New residential developments have expanded along the community’s south boundary, providing options for turnkey occupancy or large lots for new builds. Underground hydro, asphalt streets, curbs, and gutters offer city amenities without sacrificing that small-town feel. Closer to the main drag, property hunters can find low-maintenance condominiums. École Ste. Agathe, part of the province’s Franco-Manitoban School Division, provides students with a French education. A French-language preschool is also available here. English and French immersion options are just a short bus trip away. A large daycare offers full-time and part-time care for infants to school-age children.

671

POPULATION

The school boasts a community library, and just up the street you’ll find the hall where residents gather to enjoy fall suppers, town meetings, dances, and indoor markets. When you’re not in the mood to cook, the local bar and grill whips up a delectable poutine! Other amenities include a gas station, automotive repair shop, convenience store, insurance agency, credit union, and of course a large array of home-based businesses. If you’ve got friends or family coming in for a visit, daily and seasonal camping is available at Cheyenne Park, or you can discover the uniquely French-Canadian experience of the Maison près de la Rouge Bed and Breakfast.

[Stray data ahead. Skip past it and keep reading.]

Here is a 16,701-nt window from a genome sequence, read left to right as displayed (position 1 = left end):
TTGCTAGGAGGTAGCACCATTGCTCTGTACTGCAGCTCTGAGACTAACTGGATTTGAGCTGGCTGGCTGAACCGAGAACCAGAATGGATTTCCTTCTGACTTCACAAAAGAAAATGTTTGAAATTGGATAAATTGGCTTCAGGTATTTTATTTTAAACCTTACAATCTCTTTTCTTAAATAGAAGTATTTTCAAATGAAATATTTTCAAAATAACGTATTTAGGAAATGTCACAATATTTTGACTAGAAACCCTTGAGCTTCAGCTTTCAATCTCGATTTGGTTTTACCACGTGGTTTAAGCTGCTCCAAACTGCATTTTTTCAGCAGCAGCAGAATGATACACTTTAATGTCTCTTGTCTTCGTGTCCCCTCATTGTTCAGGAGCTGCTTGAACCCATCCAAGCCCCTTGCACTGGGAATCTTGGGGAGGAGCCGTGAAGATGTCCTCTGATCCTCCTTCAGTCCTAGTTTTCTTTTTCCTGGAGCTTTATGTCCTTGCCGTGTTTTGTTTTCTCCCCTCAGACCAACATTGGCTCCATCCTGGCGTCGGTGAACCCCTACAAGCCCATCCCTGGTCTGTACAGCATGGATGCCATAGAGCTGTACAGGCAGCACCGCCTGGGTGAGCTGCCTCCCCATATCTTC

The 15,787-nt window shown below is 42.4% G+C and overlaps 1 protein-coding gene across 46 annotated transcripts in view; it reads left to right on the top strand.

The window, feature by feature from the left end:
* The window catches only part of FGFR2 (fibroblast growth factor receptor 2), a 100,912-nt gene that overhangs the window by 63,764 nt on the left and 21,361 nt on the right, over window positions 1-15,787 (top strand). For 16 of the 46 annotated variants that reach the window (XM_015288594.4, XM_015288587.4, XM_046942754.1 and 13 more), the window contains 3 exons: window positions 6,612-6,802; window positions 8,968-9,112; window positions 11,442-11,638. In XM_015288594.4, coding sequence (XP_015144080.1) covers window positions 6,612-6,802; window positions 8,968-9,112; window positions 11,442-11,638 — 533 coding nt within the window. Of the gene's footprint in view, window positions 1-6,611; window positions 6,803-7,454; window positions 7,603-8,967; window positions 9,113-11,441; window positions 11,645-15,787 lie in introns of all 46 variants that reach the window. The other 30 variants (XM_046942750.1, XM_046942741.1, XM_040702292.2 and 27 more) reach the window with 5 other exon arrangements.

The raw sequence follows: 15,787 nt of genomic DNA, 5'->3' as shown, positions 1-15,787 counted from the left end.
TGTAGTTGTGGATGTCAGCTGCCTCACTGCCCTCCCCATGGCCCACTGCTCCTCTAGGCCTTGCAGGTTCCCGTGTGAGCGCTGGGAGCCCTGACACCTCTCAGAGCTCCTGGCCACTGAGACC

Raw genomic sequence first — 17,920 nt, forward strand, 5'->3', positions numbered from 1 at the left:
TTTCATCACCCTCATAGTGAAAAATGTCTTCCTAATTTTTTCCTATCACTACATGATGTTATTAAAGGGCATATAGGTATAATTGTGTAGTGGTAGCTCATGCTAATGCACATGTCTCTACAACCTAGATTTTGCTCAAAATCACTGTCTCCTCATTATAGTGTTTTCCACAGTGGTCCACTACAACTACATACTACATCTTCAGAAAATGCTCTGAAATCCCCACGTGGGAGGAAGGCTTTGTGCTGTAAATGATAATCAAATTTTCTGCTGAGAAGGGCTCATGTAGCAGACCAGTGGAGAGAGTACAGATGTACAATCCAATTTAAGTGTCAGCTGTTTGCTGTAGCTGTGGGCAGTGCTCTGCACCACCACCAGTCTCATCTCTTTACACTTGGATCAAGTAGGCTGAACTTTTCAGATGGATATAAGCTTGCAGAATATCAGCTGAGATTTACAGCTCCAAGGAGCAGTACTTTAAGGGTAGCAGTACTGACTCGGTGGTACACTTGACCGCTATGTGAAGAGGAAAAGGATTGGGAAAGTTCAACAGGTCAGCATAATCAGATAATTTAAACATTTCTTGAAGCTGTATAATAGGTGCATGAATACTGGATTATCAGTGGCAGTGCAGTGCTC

WORK

Because of its position along the busy Highway 75, the Riel Industrial Park has been growing into an in-demand commercial hub, attracting big businesses like Hemp Oil Canada, Flying J Travel Centre, Del Mar Commodities, and Upper Deck Transport. These kinds of businesses create jobs for hundreds of locals, fuelling residential growth and a broader tax base. And with four-lane highway access to Winnipeg, the commute is always quick and easy. With the final stage of a major infrastructure upgrade almost complete, residents and business owners of Ste. Agathe will soon be enjoying access to fibre internet with speeds of up to one gigabyte up and down.

PLAY

The summer kicks off with the Cheyenne Summer Fest, an annual highlight which always draws a crowd for the baseball tournament, live bands, children’s entertainment, voyageur games, and fireworks display. A beer garden and food booths keep the crowds well-greased.

3.7%

GROWTH RATE

33.7

AVERAGE AGE

1

SCHOOLS